The Institute for Security Studies is a regional human security policy think tank with an exclusive focus on Africa. As a leading African human security research institution, the institute is guided by a broad approach to security reflective of the changing nature and origin of threats to human development.
Kenyan society, like that of many other countries, is notoriously patriarchal. Structural inequalities perpetuated by this value system have resulted in gender stereotypes that have shaped and encumbered women’s representation and participation in governance and key decision-making structures. However, efforts to reverse these inequalities seem to be gaining some traction.
The Kenya Defence Forces Bill 2012 passed in parliament last week, for example, mentions the importance of gender equality and human rights in line with the Constitution, yet there is a need to go further and ensure that the ensuing policies and strategies are transformative in the enrolment, training and retention of women.
Progress made in Kenya in this regard is in no small measure attributable to the current (2010) Constitution, which has entrenched the need for gender mainstreaming, particularly in governance spaces. Article 27 of the Constitution calls for, among others, affirmative action programmes and policies for redressing past discrimination based on gender, as well as for women’s representation in at least a third of all elective and appointive bodies. Laudable determination from men and especially women in agitating for transformation, and numerous other policy and legislative frameworks for achieving gender equality, have pushed these efforts forward. Nevertheless, policies and practices aimed at this realisation are bringing with them opportunities, challenges and glaring failures, particularly in the security sector.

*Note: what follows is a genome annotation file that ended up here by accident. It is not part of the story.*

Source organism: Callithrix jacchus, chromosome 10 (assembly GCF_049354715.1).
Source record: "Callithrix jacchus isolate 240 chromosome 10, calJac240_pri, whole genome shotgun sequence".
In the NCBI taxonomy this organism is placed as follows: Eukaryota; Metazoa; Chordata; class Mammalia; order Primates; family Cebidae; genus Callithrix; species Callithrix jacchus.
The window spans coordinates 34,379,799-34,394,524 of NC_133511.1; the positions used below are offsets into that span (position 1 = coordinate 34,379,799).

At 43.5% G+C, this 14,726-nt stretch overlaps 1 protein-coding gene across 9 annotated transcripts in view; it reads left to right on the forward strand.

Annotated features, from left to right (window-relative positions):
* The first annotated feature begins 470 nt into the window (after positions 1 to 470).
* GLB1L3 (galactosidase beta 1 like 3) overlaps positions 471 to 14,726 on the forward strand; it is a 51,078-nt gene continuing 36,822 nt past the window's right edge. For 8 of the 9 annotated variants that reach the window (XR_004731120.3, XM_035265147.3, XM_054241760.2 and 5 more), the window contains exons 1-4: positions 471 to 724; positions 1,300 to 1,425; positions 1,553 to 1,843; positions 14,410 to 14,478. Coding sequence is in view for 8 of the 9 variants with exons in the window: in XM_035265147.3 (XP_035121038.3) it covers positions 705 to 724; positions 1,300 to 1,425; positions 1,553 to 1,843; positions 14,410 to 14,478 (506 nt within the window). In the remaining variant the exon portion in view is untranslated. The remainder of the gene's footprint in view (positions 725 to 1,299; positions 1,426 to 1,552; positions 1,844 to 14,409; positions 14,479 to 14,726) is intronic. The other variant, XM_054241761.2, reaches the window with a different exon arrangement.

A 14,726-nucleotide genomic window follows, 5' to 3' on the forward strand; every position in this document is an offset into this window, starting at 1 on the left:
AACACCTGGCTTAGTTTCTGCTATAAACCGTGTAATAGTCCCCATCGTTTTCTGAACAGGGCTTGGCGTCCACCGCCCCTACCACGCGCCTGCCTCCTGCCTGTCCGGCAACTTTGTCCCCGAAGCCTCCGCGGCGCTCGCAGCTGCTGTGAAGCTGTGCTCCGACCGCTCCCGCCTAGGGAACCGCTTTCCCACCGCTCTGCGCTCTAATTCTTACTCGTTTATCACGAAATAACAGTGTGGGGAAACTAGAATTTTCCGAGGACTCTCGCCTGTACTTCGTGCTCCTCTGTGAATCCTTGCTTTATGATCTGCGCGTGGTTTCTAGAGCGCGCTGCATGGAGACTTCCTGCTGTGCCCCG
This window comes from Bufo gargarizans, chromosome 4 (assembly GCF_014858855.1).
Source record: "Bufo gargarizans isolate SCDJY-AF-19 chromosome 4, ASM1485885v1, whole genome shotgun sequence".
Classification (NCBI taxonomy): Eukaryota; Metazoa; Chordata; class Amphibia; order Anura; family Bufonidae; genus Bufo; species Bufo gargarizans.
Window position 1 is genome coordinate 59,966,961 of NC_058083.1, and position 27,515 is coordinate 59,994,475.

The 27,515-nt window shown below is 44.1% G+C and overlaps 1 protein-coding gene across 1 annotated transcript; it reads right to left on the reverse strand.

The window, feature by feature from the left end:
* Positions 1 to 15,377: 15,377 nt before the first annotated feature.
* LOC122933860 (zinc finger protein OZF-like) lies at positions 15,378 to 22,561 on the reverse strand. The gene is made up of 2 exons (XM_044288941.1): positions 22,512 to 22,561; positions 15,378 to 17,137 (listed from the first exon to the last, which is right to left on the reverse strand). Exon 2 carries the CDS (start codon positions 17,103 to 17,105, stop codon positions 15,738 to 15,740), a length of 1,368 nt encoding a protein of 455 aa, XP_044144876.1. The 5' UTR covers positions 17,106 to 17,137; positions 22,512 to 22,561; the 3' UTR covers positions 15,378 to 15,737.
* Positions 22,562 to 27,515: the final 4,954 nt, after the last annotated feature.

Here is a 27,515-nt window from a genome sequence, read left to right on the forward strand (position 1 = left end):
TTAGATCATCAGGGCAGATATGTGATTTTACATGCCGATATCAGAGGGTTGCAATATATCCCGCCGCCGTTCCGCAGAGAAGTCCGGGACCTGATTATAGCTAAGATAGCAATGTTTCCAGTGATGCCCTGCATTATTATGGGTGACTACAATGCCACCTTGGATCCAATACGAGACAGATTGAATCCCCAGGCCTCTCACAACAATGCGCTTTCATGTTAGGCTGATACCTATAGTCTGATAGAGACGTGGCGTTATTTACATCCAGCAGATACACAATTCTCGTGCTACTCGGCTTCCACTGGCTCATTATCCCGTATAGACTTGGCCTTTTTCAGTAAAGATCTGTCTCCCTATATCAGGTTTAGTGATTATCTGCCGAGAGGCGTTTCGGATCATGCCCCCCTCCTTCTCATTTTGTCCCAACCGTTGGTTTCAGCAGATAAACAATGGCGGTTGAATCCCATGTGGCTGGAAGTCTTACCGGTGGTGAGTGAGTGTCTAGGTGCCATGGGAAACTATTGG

The political participation of Kenyan women is marginal. Figures from the National Bureau of Statistics show that women are marginally represented in senior leadership positions. Out of the 222 members of parliament, only 22 are women (10%). They also make up less than 10% of top management positions in local government. Despite its regional status, Kenya also comparatively lags behind its East African Community (EAC) counterparts. Statistics from the Inter-Parliamentary Union show that Rwanda leads the region (and the world) in the representation of women, with 56,3% women in the lower house and 38,5% in the senate; followed by Tanzania (36%), Uganda (35%) and Burundi at 30.5%.
The role of parliament in legislative, budgetary and oversight control is crucial to the democratic governance of the security sector as it is its responsibility to ensure that policies reflect the security needs of all genders. In many developing countries though, most members of parliament lack the requisite capacity for exercising proper oversight over the security sector. Double jeopardy then arises when parliamentary committees concerned with security matters fail to ensure equity in the participation and representation of women. In Kenya women are grossly underrepresented in parliamentary committees related to the security sector, with statistics from the Parliament of the Republic of Kenya Website in April 2012 showing that some committees have few or no women representatives. The Justice and Legal Affairs Committee has 3 women out of 10 members (30%), but the Defence and Foreign Relations Committee (dealing with oversight of the defence sector), as well as the Administration and National Security Committee (concerned with the policing sector) and the Finance, Planning and Trade Committee all have no women out of a total of 10 members. The Committee on Equal Opportunity has 1 woman out of a total of 9 (11%) and the Budget Committee also has no women out of a membership of 14.